This breaking is done by hand using sledgehammers, gas cutting torches, and manual labor. Health issues among workers is a major issue with dangerous vapors and fumes from burning materials being inhaled by the workers who receive no protective equipment from the companies who employ them. Asbestos dust, lead, polychlorinated biphenyls, and heavy metals are just part of the dangerous substances they are in contact with. Burns from explosions and fire, suffocation, mutilation from falling metal, cancer, and disease from toxins are part of the job. The life span of these workers? Don’t ask.
If global shipping was a country, it would be the sixth-largest producer of greenhouse gas emissions. Only the United States, China, Russia, India, and Japan emit more carbon dioxide than the world’s shipping fleet. Carbon dioxide emissions from ocean-going vessels are currently unregulated. Along with CO2 and sulfur, ships emit various global warming pollutants, including black carbon (BC), nitrogen oxides (NOx) and nitrous oxide (N2O).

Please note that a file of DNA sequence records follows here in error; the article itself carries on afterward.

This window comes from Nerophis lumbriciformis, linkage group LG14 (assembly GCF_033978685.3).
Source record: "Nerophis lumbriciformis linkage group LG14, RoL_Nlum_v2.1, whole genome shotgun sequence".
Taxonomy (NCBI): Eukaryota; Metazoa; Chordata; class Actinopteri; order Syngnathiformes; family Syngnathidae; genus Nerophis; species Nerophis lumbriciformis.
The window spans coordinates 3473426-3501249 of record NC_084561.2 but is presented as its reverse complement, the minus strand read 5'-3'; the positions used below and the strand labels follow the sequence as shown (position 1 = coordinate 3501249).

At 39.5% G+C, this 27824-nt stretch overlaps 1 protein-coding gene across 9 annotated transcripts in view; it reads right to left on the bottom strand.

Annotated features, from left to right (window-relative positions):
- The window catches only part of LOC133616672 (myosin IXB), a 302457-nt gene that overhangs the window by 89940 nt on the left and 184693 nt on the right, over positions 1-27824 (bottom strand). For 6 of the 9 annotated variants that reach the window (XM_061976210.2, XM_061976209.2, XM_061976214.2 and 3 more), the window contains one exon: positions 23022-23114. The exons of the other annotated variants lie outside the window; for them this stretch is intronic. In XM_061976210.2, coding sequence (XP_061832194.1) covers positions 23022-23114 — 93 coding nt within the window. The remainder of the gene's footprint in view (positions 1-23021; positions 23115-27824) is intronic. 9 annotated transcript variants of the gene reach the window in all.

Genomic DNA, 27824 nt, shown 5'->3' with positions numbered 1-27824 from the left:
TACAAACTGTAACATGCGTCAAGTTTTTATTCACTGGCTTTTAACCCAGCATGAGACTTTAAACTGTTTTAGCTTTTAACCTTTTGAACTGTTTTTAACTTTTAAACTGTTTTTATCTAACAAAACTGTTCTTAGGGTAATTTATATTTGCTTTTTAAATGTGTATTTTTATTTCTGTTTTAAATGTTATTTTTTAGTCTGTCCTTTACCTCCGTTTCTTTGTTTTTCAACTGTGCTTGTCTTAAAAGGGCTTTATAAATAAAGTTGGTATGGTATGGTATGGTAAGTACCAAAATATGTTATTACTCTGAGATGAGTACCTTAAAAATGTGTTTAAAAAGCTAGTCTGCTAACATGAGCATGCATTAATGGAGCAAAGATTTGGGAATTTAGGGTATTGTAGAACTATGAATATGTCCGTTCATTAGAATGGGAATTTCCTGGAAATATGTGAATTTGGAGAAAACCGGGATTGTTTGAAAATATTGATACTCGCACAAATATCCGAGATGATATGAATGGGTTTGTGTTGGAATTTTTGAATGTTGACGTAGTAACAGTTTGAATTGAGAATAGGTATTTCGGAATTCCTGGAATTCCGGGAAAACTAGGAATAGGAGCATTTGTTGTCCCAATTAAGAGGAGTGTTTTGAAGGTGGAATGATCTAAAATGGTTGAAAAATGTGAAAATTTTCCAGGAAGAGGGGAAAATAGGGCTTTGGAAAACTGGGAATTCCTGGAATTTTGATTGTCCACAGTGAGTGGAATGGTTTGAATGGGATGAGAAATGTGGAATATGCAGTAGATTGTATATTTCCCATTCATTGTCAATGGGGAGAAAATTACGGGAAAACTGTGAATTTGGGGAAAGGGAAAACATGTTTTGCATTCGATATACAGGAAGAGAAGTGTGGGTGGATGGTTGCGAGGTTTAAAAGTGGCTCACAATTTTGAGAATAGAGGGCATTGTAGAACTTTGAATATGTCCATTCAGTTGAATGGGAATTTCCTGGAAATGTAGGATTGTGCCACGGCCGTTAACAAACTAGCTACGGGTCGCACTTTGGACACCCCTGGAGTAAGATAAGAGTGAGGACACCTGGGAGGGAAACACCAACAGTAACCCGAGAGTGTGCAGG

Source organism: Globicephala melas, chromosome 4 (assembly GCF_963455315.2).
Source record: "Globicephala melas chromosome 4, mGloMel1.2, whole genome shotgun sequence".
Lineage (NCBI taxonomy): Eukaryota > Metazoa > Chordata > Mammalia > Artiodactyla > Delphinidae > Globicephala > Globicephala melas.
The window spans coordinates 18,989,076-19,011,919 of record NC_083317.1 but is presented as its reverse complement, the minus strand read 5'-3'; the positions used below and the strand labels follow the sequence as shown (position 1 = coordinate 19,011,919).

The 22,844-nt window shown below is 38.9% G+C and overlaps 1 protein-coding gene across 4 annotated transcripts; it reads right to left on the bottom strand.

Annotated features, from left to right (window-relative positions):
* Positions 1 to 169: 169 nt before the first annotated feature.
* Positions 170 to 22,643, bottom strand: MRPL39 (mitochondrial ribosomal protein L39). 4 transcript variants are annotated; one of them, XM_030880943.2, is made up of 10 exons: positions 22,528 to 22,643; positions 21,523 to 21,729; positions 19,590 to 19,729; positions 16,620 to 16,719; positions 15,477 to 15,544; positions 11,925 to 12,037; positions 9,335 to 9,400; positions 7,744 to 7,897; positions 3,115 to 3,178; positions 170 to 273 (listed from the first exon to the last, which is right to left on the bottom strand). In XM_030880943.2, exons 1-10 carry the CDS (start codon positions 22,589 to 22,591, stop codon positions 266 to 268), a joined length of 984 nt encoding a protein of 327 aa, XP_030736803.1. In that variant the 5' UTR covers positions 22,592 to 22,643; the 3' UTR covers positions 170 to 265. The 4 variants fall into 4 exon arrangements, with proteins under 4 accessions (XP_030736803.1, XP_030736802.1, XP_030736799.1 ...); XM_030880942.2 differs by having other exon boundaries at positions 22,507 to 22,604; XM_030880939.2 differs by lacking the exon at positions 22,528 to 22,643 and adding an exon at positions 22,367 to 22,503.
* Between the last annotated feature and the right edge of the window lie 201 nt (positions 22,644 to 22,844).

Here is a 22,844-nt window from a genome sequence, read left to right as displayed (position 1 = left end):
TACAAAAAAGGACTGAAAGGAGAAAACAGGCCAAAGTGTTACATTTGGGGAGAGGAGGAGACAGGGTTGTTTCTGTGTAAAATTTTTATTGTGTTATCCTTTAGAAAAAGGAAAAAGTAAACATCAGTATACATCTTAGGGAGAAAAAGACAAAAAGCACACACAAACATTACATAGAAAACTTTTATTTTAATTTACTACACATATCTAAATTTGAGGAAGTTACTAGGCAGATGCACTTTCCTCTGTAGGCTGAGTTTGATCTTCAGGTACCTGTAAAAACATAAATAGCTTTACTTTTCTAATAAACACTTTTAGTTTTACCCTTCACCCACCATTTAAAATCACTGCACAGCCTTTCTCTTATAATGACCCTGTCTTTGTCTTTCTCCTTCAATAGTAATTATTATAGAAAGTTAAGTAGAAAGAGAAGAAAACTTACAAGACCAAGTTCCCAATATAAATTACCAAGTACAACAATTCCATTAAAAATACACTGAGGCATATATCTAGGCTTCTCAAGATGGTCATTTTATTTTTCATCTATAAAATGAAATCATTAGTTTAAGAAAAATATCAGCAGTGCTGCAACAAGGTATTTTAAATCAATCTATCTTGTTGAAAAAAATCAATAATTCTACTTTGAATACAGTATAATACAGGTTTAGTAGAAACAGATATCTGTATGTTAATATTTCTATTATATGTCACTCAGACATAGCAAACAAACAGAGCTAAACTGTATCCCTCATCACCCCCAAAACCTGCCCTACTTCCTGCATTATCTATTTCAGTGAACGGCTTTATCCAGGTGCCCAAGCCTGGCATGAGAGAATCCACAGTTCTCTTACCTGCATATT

Black carbon from ships could slow global warming, buying time for further steps to reduce carbon dioxide emissions. Black carbon, more commonly known as soot, is made up of fine particles created by the incomplete combustion of a carbon fuel source such as oil or coal. Aging engines and poor engine maintenance contribute to incomplete combustion. Black carbon increases warming in two ways; through direct absorption of heat in the top of the atmosphere and by lowering the Earth’s reflectivity. Unlike greenhouse gases, black carbon is a solid and not a gas and it warms by absorbing sunlight, rather than absorbing infrared or terrestrial radiation.